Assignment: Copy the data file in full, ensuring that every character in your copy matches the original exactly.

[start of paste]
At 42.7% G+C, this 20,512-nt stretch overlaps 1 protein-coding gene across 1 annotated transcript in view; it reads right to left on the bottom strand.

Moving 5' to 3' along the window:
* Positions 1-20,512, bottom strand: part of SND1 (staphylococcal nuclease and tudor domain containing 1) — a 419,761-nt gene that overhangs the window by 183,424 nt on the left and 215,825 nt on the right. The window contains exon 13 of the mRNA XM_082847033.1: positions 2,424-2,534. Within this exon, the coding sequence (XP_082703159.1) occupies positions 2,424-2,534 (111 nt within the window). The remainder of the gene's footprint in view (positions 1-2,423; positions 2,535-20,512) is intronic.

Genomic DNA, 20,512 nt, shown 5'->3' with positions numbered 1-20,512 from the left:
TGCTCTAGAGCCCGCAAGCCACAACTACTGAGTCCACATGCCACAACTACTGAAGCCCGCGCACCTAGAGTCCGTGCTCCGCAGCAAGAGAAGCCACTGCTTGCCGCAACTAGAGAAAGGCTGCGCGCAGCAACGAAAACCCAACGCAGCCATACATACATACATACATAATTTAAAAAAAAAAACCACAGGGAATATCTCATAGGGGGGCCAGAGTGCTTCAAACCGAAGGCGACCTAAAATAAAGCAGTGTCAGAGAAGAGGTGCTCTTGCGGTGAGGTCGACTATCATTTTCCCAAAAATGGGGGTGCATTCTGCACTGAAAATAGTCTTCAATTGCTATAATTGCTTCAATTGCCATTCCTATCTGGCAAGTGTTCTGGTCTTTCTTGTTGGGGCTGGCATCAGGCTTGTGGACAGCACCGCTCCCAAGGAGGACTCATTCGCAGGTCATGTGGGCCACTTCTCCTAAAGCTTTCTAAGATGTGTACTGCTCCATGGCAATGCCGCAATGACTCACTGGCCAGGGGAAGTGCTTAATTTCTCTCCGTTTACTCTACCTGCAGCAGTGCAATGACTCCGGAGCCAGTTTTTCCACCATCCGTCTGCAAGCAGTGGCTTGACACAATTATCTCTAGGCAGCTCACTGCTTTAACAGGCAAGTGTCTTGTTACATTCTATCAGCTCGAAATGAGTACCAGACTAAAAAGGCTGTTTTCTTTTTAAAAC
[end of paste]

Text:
At 42.7% G+C, this 20,512-nt stretch overlaps 1 protein-coding gene across 1 annotated transcript in view; it reads right to left on the bottom strand.

Moving 5' to 3' along the window:
* Positions 1-20,512, bottom strand: part of SND1 (staphylococcal nuclease and tudor domain containing 1) — a 419,761-nt gene that overhangs the window by 183,424 nt on the left and 215,825 nt on the right. The window contains exon 13 of the mRNA XM_082847033.1: positions 2,424-2,534. Within this exon, the coding sequence (XP_082703159.1) occupies positions 2,424-2,534 (111 nt within the window). The remainder of the gene's footprint in view (positions 1-2,423; positions 2,535-20,512) is intronic.

Genomic DNA, 20,512 nt, shown 5'->3' with positions numbered 1-20,512 from the left:
TGCTCTAGAGCCCGCAAGCCACAACTACTGAGTCCACATGCCACAACTACTGAAGCCCGCGCACCTAGAGTCCGTGCTCCGCAGCAAGAGAAGCCACTGCTTGCCGCAACTAGAGAAAGGCTGCGCGCAGCAACGAAAACCCAACGCAGCCATACATACATACATACATAATTTAAAAAAAAAAACCACAGGGAATATCTCATAGGGGGGCCAGAGTGCTTCAAACCGAAGGCGACCTAAAATAAAGCAGTGTCAGAGAAGAGGTGCTCTTGCGGTGAGGTCGACTATCATTTTCCCAAAAATGGGGGTGCATTCTGCACTGAAAATAGTCTTCAATTGCTATAATTGCTTCAATTGCCATTCCTATCTGGCAAGTGTTCTGGTCTTTCTTGTTGGGGCTGGCATCAGGCTTGTGGACAGCACCGCTCCCAAGGAGGACTCATTCGCAGGTCATGTGGGCCACTTCTCCTAAAGCTTTCTAAGATGTGTACTGCTCCATGGCAATGCCGCAATGACTCACTGGCCAGGGGAAGTGCTTAATTTCTCTCCGTTTACTCTACCTGCAGCAGTGCAATGACTCCGGAGCCAGTTTTTCCACCATCCGTCTGCAAGCAGTGGCTTGACACAATTATCTCTAGGCAGCTCACTGCTTTAACAGGCAAGTGTCTTGTTACATTCTATCAGCTCGAAATGAGTACCAGACTAAAAAGGCTGTTTTCTTTTTAAAAC